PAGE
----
Rwanda's Laptop Revolution Raises Questions
MICHELE NORRIS, host:
Since 2005, the One Laptop per Child program has promised to bring what it calls collaborative, joyful, self-empowered learning to children in poor countries. This summer, five countries in East Africa signed up, promising to bring laptops to 40 million more poor children. But the question remains, do poor kids really need laptops?
Nick Wadhams went to Rwanda, where the government just finished a pilot program with the laptops and sent this report.
Unidentified Man: (Foreign language spoken)
Unidentified Group: (Foreign language spoken)
NICK WADHAMS: In a dark, dirty classroom, children at the Kagugu Primary School in Kigali take a rudimentary science lesson with the help of pictures on little laptops, bought from the One Laptop per Child program. The cute little laptop with its iridescent green keyboard is an XO, designed by the program.
Rwanda has just finished a pilot OLPC project and plans to buy and distribute another 100,000 computers at $181 each to children by next June. A year after that, it wants to distribute laptops to half of Rwanda's 2.5 million schoolchildren.
(Soundbite of XO startup music)
WADHAMS: That's the startup sound of the XO. The results in Rwanda will help determine OLPC's future. While the program has distributed more than 1.4 million laptops in 35 countries around the world, no nation as poor as Rwanda has embraced founder Nicholas Negroponte's idea so fully.
There is no hard data on whether OLPC works, so it's a risky and costly experiment for Rwanda. Skeptics ask why Rwanda should spend so much money on the laptops when its schools lack electricity and teachers often earn less than a hundred dollars a month.
To understand President Paul Kagame's decision to invest in laptops for Rwanda, you have to understand his vision for the country's future. Kagame, who recently won a second seven-year term in office, wants to triple the size of Rwanda's economy by 2020. No easy task in a tiny, landlocked nation that has no natural resources, and whose history includes the 1994 genocide, which killed an estimated 800,000 people.
Mr. NKUBITO BAKURAMUTSA (Rwandan Coordinator, OLPC): Rwanda wants to place itself as a player, first in East Africa, but also in Africa, but in worldwide.
WADHAMS: That's Nkubito Bakuramutsa, the Rwandan government's OLPC coordinator. He says laptops will teach students the language of technology and give them access to information they lack, but which kids in rich nations take for granted.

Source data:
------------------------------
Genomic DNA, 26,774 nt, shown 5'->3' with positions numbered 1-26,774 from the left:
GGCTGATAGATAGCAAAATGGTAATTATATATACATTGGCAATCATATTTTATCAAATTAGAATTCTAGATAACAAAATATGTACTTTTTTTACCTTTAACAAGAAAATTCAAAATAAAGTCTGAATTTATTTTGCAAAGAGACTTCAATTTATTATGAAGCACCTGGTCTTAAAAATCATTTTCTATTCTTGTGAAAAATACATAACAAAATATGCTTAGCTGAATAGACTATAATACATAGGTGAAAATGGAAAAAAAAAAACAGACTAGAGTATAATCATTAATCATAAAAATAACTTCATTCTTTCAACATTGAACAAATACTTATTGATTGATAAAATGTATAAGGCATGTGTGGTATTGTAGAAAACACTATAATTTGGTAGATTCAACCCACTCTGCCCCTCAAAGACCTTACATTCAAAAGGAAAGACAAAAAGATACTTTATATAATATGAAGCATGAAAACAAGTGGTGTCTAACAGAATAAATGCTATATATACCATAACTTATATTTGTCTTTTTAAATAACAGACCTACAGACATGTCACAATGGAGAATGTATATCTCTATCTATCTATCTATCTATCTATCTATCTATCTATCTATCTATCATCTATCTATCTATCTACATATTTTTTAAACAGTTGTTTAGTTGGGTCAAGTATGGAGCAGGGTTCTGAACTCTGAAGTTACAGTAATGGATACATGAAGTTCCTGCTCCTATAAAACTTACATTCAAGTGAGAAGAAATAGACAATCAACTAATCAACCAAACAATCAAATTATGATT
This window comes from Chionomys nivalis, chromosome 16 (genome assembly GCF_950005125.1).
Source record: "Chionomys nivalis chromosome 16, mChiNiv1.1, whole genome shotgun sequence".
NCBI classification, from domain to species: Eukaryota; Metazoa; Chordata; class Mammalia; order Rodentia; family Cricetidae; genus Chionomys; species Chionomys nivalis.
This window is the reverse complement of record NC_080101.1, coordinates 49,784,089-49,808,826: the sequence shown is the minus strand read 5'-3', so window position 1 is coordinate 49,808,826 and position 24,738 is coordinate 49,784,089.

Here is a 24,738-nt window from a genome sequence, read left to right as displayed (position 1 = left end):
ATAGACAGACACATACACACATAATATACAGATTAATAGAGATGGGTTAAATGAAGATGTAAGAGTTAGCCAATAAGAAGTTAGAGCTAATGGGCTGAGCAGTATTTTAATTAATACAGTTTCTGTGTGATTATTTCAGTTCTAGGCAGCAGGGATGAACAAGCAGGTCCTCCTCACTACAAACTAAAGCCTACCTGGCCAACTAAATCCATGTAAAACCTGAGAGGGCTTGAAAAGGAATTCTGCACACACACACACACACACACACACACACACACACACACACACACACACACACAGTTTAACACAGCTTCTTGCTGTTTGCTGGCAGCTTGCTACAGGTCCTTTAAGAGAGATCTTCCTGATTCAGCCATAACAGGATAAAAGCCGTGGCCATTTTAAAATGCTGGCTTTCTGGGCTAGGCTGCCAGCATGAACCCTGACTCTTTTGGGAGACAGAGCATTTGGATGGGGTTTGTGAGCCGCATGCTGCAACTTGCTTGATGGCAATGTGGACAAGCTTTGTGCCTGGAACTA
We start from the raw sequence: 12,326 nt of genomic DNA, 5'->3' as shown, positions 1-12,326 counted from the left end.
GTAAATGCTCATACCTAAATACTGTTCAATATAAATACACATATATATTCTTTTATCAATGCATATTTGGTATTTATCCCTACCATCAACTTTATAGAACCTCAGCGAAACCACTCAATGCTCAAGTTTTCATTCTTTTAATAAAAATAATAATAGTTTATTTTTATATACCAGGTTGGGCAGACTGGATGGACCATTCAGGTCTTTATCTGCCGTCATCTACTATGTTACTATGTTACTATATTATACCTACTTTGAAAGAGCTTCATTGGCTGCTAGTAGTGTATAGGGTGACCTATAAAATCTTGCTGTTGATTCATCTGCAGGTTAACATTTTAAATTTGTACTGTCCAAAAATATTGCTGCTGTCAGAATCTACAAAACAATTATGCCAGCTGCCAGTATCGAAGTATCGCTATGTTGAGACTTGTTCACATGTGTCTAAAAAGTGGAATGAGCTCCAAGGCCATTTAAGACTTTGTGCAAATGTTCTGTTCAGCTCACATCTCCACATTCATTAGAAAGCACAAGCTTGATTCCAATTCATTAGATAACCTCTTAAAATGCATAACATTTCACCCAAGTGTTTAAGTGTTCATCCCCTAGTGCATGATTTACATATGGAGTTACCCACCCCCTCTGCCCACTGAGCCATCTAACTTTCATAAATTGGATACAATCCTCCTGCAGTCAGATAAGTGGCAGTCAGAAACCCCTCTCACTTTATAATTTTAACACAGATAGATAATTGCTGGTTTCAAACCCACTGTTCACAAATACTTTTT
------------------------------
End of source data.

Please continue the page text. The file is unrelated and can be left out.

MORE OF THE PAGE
It's difficult to overstate what a startling thing these laptops are for kids who are so incredibly poor and few of whom have seen a computer before.
Faina Iradukunda, 13, says she was stunned when she received one.
Ms. FAINA IRADUKUNDA: (Through Translator) It was a surprise for me. When I had the laptop I was very excited. My dreams were coming true. I had always hoped to have one, and my dreams are coming true.
(Soundbite of a video game, "Doom")
WADHAMS: And, of course, they play games. In another corner of the room, a couple of boys are playing the 1993 game "Doom," which they got, thanks to free wireless at the airport. And that raises one big question about the laptops. How do you control kids' use of them? Parents have told teachers that they don't want the laptops at home because of the distractions they cause.
(Soundbite of metal locks)
WADHAMS: The school has found one easy way of dealing with that. At the end of the day, the laptops at the school go here, in a closet protected by a giant steel door. That's not how OLPC wants it. They would like the laptops to go home with the children.
(Soundbite of conversation)
WADHAMS: During my visit at the school, I stepped out into a courtyard and saw the principal in a heated argument with the mother of Valentine Mutoni, who stood looking stricken next to her. Valentine lost her laptop several days before, but the family had only told her teachers now.
This has been another unintended consequence. At $181 each, the laptops are incredibly valuable in a country where the average annual salary is less than $400. Teachers and parents both fear that they will be responsible if the laptops get lost.
It's these sorts of arguments that raise the biggest question of all: How do you meld the aspirations of academics and theorists in Boston with the realities of life on the ground in Rwanda?
Scenes like this show that much work remains to be done.
For NPR News, I'm Nick Wadhams.
NPR transcripts are created on a rush deadline by a contractor for NPR, and accuracy and availability may vary. This text may not be in its final form and may be updated or revised in the future. Please be aware that the authoritative record of NPR's programming is the audio.